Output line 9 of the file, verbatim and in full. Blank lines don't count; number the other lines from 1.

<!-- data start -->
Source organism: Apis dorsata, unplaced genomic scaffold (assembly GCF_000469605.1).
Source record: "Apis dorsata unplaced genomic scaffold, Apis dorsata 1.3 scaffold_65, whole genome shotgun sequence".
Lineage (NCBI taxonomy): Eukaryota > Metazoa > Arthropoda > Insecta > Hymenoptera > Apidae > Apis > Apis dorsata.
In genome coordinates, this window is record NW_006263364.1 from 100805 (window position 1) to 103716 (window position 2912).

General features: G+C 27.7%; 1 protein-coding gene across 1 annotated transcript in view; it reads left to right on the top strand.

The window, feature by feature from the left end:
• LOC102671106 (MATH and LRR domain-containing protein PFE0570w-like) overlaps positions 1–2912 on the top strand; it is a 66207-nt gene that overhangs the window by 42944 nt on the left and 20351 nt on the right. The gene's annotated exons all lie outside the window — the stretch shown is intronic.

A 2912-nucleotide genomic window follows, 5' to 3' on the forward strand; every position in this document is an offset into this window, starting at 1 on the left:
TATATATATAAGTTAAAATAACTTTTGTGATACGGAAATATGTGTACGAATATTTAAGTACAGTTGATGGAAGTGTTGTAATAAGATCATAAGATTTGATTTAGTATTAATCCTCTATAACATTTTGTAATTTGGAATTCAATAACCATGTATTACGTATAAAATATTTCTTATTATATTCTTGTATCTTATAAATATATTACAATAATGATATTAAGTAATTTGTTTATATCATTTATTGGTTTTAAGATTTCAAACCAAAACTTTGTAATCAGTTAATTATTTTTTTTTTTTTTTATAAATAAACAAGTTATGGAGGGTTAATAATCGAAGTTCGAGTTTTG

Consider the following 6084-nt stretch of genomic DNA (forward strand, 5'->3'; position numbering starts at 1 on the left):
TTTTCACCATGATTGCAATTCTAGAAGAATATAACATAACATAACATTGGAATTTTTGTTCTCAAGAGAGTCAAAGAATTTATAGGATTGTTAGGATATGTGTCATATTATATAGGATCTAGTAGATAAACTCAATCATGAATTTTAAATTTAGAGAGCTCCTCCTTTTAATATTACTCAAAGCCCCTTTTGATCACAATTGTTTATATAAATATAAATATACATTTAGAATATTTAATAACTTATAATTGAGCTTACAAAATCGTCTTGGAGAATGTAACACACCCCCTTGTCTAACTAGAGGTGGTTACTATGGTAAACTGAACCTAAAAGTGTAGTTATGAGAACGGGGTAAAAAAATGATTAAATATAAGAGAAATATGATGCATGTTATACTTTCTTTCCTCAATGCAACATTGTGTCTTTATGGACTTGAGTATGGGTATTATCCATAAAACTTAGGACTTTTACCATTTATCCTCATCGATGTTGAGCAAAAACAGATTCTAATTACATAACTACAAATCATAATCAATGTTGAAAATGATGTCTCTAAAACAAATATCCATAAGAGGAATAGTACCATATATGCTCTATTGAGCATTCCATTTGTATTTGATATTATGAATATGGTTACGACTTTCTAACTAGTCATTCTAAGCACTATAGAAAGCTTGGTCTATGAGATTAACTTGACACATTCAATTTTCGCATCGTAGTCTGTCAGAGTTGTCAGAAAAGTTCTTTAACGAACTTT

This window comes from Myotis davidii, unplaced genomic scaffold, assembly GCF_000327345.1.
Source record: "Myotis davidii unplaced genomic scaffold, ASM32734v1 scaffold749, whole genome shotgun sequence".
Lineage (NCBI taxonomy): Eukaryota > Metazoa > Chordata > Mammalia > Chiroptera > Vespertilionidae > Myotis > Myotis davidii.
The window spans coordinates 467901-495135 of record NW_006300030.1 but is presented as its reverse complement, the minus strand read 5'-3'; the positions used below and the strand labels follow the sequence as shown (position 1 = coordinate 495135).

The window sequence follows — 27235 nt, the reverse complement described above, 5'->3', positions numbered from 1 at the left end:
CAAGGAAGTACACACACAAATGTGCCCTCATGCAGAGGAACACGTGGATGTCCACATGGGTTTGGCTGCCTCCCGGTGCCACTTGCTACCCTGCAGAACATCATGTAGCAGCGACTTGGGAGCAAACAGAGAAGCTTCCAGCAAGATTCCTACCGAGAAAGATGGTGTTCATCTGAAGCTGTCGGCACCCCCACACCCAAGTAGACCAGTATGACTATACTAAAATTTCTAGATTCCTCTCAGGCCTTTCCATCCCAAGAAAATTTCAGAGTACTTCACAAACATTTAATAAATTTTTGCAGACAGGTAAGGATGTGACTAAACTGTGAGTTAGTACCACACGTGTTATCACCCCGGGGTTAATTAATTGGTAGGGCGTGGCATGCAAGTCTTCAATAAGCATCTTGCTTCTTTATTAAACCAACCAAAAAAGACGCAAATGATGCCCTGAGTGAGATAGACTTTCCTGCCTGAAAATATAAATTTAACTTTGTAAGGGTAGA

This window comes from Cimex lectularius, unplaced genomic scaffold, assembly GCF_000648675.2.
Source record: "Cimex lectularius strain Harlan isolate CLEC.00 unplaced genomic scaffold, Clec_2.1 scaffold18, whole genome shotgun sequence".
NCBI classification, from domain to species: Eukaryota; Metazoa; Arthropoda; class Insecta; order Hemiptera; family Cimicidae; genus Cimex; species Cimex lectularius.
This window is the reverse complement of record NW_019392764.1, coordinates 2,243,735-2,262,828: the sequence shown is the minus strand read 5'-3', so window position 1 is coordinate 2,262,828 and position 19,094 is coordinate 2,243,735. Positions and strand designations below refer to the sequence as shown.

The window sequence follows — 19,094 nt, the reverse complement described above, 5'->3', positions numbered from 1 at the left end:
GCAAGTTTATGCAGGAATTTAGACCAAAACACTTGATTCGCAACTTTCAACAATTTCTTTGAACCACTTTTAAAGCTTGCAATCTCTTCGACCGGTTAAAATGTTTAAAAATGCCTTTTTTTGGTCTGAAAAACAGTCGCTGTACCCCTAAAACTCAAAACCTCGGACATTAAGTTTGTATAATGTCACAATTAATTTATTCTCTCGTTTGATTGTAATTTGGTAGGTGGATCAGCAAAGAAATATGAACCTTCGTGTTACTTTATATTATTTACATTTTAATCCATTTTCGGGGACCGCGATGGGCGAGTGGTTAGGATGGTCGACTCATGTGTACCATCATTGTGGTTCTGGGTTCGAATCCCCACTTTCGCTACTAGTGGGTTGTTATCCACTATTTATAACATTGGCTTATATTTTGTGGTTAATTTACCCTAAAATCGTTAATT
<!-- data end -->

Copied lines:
TATATATATAAGTTAAAATAACTTTTGTGATACGGAAATATGTGTACGAATATTTAAGTACAGTTGATGGAAGTGTTGTAATAAGATCATAAGATTTGATTTAGTATTAATCCTCTATAACATTTTGTAATTTGGAATTCAATAACCATGTATTACGTATAAAATATTTCTTATTATATTCTTGTATCTTATAAATATATTACAATAATGATATTAAGTAATTTGTTTATATCATTTATTGGTTTTAAGATTTCAAACCAAAACTTTGTAATCAGTTAATTATTTTTTTTTTTTTTTATAAATAAACAAGTTATGGAGGGTTAATAATCGAAGTTCGAGTTTTG